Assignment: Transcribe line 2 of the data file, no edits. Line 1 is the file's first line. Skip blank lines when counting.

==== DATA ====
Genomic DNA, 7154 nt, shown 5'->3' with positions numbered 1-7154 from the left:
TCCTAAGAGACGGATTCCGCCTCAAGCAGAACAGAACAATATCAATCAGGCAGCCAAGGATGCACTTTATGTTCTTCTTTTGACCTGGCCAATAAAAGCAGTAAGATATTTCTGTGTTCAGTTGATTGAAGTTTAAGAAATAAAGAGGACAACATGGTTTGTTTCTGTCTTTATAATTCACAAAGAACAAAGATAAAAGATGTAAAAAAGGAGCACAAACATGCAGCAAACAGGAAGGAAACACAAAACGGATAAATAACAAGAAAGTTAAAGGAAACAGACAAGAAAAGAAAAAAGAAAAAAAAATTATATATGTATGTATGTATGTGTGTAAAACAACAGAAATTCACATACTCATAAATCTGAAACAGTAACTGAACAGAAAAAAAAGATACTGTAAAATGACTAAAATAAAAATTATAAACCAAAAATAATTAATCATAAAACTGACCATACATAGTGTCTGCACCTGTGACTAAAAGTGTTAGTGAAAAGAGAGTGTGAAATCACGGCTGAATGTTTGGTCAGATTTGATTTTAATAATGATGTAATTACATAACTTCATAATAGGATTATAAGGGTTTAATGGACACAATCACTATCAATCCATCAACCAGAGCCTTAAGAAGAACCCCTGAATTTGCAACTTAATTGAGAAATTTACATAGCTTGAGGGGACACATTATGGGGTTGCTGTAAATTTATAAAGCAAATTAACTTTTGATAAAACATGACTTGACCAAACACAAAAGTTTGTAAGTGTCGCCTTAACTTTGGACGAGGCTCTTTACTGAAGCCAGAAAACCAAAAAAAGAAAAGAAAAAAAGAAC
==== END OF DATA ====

TCCTAAGAGACGGATTCCGCCTCAAGCAGAACAGAACAATATCAATCAGGCAGCCAAGGATGCACTTTATGTTCTTCTTTTGACCTGGCCAATAAAAGCAGTAAGATATTTCTGTGTTCAGTTGATTGAAGTTTAAGAAATAAAGAGGACAACATGGTTTGTTTCTGTCTTTATAATTCACAAAGAACAAAGATAAAAGATGTAAAAAAGGAGCACAAACATGCAGCAAACAGGAAGGAAACACAAAACGGATAAATAACAAGAAAGTTAAAGGAAACAGACAAGAAAAGAAAAAAGAAAAAAAAATTATATATGTATGTATGTATGTGTGTAAAACAACAGAAATTCACATACTCATAAATCTGAAACAGTAACTGAACAGAAAAAAAAGATACTGTAAAATGACTAAAATAAAAATTATAAACCAAAAATAATTAATCATAAAACTGACCATACATAGTGTCTGCACCTGTGACTAAAAGTGTTAGTGAAAAGAGAGTGTGAAATCACGGCTGAATGTTTGGTCAGATTTGATTTTAATAATGATGTAATTACATAACTTCATAATAGGATTATAAGGGTTTAATGGACACAATCACTATCAATCCATCAACCAGAGCCTTAAGAAGAACCCCTGAATTTGCAACTTAATTGAGAAATTTACATAGCTTGAGGGGACACATTATGGGGTTGCTGTAAATTTATAAAGCAAATTAACTTTTGATAAAACATGACTTGACCAAACACAAAAGTTTGTAAGTGTCGCCTTAACTTTGGACGAGGCTCTTTACTGAAGCCAGAAAACCAAAAAAAGAAAAGAAAAAAAGAAC